Deer preferentially browse the leaves of Oriental bittersweet,(10) and can reduce its prevalence (along with reducing cover and richness of native plants).(11) The fruits are consumed by birds, squirrels, and rabbits, and the lipid and sugar content makes them a high-quality winter food.(4)

Management Methods 

Manual or Mechanical Control
This page focuses on manual best management practices only. Please contact with specific questions on chemical or biological control options

    • First, cut all mature vines near the base, to prevent fruiting in that year and relieve stress to the tree (belowground competition will be reduced, and risk of wind damage reduced as vines dry and start to disintegrate). Cut large vines in July-August, before fruits mature, which also reduces sprouting (compared to cutting in spring or fall)(15) and depletes stored carbohydrates.(12)  Cutting the stem higher above the ground results in more sprouts.(12)
    • Regular, frequent (e.g., weekly) mowing or cutting will eventually eliminate bittersweet, but less frequent mowing, such as 2-3 times per year, will only stimulate root sprouting.(3)  Frequent mowing over several years may be required to deplete the carbohydrate reserves held in the roots.
    • Hand-dig seedlings, removing all roots. Seedlings not in the immediate area of mature vines can be distinguished from those of American bittersweet as leaves unfold in the spring. Small infestations of Oriental bittersweet can be eliminated by cutting and excavating the roots, but this will be effective only if the roots are completely removed. A new shoot can sprout from even a small root fragment.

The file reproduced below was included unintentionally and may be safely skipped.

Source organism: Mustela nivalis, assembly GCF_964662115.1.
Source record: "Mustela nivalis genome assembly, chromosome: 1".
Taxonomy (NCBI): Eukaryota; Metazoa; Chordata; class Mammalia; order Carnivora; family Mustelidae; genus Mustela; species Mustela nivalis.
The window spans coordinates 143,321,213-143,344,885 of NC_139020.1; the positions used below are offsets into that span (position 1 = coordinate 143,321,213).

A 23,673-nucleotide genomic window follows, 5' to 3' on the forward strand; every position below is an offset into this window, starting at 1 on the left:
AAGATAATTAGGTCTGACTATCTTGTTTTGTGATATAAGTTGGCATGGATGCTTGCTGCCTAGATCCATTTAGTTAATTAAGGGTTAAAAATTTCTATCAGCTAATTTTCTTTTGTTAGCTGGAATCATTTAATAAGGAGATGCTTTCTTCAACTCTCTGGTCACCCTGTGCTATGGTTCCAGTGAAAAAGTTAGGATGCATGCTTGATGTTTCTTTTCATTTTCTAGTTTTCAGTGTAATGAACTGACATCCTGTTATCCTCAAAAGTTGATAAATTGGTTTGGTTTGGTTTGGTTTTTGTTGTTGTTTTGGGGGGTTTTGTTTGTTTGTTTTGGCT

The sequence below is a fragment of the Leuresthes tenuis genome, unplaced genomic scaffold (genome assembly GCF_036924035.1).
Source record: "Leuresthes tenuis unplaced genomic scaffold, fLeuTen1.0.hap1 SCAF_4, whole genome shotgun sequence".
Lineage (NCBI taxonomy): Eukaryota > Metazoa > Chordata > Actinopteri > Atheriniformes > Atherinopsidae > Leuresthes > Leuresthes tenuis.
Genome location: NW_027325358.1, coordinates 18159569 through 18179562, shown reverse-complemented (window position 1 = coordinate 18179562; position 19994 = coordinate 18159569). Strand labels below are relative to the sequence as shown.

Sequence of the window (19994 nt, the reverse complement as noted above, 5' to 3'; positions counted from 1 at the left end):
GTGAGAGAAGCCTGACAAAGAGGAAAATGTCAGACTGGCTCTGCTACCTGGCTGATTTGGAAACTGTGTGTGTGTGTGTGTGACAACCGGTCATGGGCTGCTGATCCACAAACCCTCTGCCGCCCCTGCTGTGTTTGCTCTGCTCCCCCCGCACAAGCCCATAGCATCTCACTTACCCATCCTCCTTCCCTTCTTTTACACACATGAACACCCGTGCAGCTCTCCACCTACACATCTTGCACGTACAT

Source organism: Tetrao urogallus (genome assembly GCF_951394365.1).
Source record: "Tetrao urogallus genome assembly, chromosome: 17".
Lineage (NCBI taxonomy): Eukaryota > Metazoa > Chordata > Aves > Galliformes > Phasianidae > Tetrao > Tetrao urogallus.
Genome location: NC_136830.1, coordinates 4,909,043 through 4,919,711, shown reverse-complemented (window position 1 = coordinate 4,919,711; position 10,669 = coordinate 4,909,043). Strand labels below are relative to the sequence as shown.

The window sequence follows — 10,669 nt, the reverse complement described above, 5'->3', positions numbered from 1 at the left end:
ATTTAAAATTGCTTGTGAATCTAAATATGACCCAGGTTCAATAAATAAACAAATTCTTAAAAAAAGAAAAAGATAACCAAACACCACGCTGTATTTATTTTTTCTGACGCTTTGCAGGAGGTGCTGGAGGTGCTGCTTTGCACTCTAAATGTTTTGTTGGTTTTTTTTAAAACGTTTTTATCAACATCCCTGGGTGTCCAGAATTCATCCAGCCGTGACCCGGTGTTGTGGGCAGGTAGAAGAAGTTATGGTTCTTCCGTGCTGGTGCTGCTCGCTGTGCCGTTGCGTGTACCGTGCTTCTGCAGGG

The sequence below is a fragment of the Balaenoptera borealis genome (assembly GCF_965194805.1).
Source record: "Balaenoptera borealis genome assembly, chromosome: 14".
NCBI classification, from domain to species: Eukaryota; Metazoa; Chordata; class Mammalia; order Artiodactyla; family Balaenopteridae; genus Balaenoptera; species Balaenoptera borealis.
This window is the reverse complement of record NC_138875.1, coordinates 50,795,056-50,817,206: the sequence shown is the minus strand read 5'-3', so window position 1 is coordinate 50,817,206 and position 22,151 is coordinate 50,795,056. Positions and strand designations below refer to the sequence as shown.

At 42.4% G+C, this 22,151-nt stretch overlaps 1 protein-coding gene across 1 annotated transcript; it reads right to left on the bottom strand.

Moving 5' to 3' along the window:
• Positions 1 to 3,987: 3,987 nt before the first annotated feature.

• To prevent re-rooting, all root material should be piled on pavement or bagged, and allowed to sit in the sun until it dies. If mature fruits are present, the vines with attached fruits along with any fallen fruit should be burned, or bagged and landfilled.
    • Goats will readily consume Oriental bittersweet, and can be effective at eliminating the plant if allowed to graze throughout the growing season for several consecutive years. Goats will also eliminate other woody plants, including desirable natives, but goat grazing or regular mowing may be appropriate where the goal is to maintain an open habitat without woody plants.